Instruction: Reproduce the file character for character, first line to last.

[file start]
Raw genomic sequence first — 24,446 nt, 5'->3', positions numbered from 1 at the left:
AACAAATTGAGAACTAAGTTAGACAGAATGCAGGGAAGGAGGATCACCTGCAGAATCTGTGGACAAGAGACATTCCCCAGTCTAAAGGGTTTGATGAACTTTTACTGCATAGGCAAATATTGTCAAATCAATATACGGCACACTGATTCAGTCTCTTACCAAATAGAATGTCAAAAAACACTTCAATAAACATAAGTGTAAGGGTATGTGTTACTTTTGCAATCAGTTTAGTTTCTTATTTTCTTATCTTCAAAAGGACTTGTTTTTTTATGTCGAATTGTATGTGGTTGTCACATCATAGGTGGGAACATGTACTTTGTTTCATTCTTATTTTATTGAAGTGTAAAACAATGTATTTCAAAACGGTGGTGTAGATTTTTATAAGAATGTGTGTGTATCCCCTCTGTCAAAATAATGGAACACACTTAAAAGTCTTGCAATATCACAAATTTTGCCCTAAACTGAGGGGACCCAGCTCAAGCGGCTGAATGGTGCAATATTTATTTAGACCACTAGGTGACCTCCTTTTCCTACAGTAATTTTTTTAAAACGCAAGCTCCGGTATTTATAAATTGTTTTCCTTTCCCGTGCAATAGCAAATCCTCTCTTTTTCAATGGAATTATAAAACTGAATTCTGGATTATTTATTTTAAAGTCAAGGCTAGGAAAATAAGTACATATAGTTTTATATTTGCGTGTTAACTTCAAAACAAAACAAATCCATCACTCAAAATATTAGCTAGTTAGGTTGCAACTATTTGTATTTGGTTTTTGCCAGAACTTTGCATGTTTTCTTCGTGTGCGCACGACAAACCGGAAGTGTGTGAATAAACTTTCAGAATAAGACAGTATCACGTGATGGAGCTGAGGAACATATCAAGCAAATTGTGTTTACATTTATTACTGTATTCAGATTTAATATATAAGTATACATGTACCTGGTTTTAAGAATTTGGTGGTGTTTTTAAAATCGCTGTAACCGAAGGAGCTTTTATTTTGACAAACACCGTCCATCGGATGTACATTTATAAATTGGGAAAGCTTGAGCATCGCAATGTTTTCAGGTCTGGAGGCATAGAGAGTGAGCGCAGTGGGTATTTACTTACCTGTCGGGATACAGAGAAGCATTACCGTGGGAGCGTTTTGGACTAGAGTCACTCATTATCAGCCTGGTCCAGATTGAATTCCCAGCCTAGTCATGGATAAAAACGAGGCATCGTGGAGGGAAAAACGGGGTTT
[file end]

Raw genomic sequence first — 24,446 nt, 5'->3', positions numbered from 1 at the left:
AACAAATTGAGAACTAAGTTAGACAGAATGCAGGGAAGGAGGATCACCTGCAGAATCTGTGGACAAGAGACATTCCCCAGTCTAAAGGGTTTGATGAACTTTTACTGCATAGGCAAATATTGTCAAATCAATATACGGCACACTGATTCAGTCTCTTACCAAATAGAATGTCAAAAAACACTTCAATAAACATAAGTGTAAGGGTATGTGTTACTTTTGCAATCAGTTTAGTTTCTTATTTTCTTATCTTCAAAAGGACTTGTTTTTTTATGTCGAATTGTATGTGGTTGTCACATCATAGGTGGGAACATGTACTTTGTTTCATTCTTATTTTATTGAAGTGTAAAACAATGTATTTCAAAACGGTGGTGTAGATTTTTATAAGAATGTGTGTGTATCCCCTCTGTCAAAATAATGGAACACACTTAAAAGTCTTGCAATATCACAAATTTTGCCCTAAACTGAGGGGACCCAGCTCAAGCGGCTGAATGGTGCAATATTTATTTAGACCACTAGGTGACCTCCTTTTCCTACAGTAATTTTTTTAAAACGCAAGCTCCGGTATTTATAAATTGTTTTCCTTTCCCGTGCAATAGCAAATCCTCTCTTTTTCAATGGAATTATAAAACTGAATTCTGGATTATTTATTTTAAAGTCAAGGCTAGGAAAATAAGTACATATAGTTTTATATTTGCGTGTTAACTTCAAAACAAAACAAATCCATCACTCAAAATATTAGCTAGTTAGGTTGCAACTATTTGTATTTGGTTTTTGCCAGAACTTTGCATGTTTTCTTCGTGTGCGCACGACAAACCGGAAGTGTGTGAATAAACTTTCAGAATAAGACAGTATCACGTGATGGAGCTGAGGAACATATCAAGCAAATTGTGTTTACATTTATTACTGTATTCAGATTTAATATATAAGTATACATGTACCTGGTTTTAAGAATTTGGTGGTGTTTTTAAAATCGCTGTAACCGAAGGAGCTTTTATTTTGACAAACACCGTCCATCGGATGTACATTTATAAATTGGGAAAGCTTGAGCATCGCAATGTTTTCAGGTCTGGAGGCATAGAGAGTGAGCGCAGTGGGTATTTACTTACCTGTCGGGATACAGAGAAGCATTACCGTGGGAGCGTTTTGGACTAGAGTCACTCATTATCAGCCTGGTCCAGATTGAATTCCCAGCCTAGTCATGGATAAAAACGAGGCATCGTGGAGGGAAAAACGGGGTTT